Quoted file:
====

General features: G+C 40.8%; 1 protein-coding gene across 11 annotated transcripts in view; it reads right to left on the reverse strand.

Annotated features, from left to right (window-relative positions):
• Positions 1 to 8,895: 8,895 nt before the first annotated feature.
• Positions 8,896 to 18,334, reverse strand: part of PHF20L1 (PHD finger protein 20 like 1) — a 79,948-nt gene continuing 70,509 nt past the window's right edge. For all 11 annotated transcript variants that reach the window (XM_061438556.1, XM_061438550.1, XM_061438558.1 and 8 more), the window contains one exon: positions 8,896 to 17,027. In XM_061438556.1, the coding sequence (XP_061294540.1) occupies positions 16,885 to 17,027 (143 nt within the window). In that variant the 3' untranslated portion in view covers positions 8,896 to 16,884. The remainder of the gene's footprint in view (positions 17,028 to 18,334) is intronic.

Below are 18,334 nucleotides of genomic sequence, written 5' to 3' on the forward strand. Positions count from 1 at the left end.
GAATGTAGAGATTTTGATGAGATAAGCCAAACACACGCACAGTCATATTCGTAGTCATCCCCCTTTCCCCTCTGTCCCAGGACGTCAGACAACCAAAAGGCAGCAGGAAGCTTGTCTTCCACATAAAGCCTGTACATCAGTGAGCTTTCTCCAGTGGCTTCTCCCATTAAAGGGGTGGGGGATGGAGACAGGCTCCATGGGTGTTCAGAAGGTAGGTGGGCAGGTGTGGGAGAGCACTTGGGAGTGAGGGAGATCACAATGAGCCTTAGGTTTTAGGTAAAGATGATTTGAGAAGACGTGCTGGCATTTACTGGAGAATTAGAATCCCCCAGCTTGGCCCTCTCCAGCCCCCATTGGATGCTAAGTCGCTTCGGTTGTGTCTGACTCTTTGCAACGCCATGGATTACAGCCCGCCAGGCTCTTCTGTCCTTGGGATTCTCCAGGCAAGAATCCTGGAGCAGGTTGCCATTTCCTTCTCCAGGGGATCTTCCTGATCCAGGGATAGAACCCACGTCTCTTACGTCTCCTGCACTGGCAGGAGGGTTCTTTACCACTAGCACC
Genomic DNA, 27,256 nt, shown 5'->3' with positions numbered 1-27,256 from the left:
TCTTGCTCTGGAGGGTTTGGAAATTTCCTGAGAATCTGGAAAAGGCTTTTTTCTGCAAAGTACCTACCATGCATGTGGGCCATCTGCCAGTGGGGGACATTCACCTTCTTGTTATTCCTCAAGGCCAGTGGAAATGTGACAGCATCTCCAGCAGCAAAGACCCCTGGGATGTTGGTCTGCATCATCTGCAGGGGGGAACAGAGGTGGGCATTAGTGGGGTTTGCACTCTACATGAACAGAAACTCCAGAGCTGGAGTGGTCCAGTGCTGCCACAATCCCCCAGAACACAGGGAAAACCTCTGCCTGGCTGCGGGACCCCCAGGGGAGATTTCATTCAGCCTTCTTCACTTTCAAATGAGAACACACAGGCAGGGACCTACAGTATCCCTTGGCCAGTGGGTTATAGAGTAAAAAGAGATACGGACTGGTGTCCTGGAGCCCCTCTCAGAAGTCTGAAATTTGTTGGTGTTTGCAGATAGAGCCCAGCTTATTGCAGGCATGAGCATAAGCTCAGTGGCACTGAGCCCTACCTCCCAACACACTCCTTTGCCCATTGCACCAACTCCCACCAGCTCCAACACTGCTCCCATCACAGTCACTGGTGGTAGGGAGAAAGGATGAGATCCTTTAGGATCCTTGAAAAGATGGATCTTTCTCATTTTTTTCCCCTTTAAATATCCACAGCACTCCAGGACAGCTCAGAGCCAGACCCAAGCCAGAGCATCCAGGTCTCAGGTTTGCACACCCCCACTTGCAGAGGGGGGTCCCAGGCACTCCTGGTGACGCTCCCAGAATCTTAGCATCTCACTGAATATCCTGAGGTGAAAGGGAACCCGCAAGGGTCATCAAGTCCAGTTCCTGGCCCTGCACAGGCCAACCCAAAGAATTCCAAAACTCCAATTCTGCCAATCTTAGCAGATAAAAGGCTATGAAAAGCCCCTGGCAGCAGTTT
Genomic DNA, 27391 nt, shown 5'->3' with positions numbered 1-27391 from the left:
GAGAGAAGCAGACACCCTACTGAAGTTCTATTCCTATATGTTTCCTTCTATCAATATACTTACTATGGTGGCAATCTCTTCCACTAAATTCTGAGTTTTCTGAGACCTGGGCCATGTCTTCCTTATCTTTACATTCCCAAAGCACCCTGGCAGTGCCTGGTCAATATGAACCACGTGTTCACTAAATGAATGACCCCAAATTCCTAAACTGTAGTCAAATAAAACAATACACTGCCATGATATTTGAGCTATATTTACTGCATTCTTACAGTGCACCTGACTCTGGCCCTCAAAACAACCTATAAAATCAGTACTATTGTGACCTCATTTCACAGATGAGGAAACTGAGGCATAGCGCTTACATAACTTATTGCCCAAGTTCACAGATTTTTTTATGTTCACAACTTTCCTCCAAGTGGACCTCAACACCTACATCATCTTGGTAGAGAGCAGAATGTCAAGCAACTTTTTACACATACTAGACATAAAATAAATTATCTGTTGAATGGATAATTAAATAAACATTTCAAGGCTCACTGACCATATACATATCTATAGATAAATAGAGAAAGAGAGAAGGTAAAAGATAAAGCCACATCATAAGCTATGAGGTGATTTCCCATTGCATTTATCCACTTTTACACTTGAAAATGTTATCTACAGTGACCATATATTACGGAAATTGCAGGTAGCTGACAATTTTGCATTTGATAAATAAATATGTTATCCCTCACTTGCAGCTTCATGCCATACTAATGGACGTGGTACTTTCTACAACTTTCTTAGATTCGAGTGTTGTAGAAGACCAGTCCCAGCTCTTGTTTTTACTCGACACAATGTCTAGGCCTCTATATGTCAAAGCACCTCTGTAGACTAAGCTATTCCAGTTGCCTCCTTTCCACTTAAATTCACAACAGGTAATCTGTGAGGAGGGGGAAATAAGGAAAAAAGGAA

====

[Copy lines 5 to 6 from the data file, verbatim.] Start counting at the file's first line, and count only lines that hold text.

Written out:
Below are 18,334 nucleotides of genomic sequence, written 5' to 3' on the forward strand. Positions count from 1 at the left end.
GAATGTAGAGATTTTGATGAGATAAGCCAAACACACGCACAGTCATATTCGTAGTCATCCCCCTTTCCCCTCTGTCCCAGGACGTCAGACAACCAAAAGGCAGCAGGAAGCTTGTCTTCCACATAAAGCCTGTACATCAGTGAGCTTTCTCCAGTGGCTTCTCCCATTAAAGGGGTGGGGGATGGAGACAGGCTCCATGGGTGTTCAGAAGGTAGGTGGGCAGGTGTGGGAGAGCACTTGGGAGTGAGGGAGATCACAATGAGCCTTAGGTTTTAGGTAAAGATGATTTGAGAAGACGTGCTGGCATTTACTGGAGAATTAGAATCCCCCAGCTTGGCCCTCTCCAGCCCCCATTGGATGCTAAGTCGCTTCGGTTGTGTCTGACTCTTTGCAACGCCATGGATTACAGCCCGCCAGGCTCTTCTGTCCTTGGGATTCTCCAGGCAAGAATCCTGGAGCAGGTTGCCATTTCCTTCTCCAGGGGATCTTCCTGATCCAGGGATAGAACCCACGTCTCTTACGTCTCCTGCACTGGCAGGAGGGTTCTTTACCACTAGCACC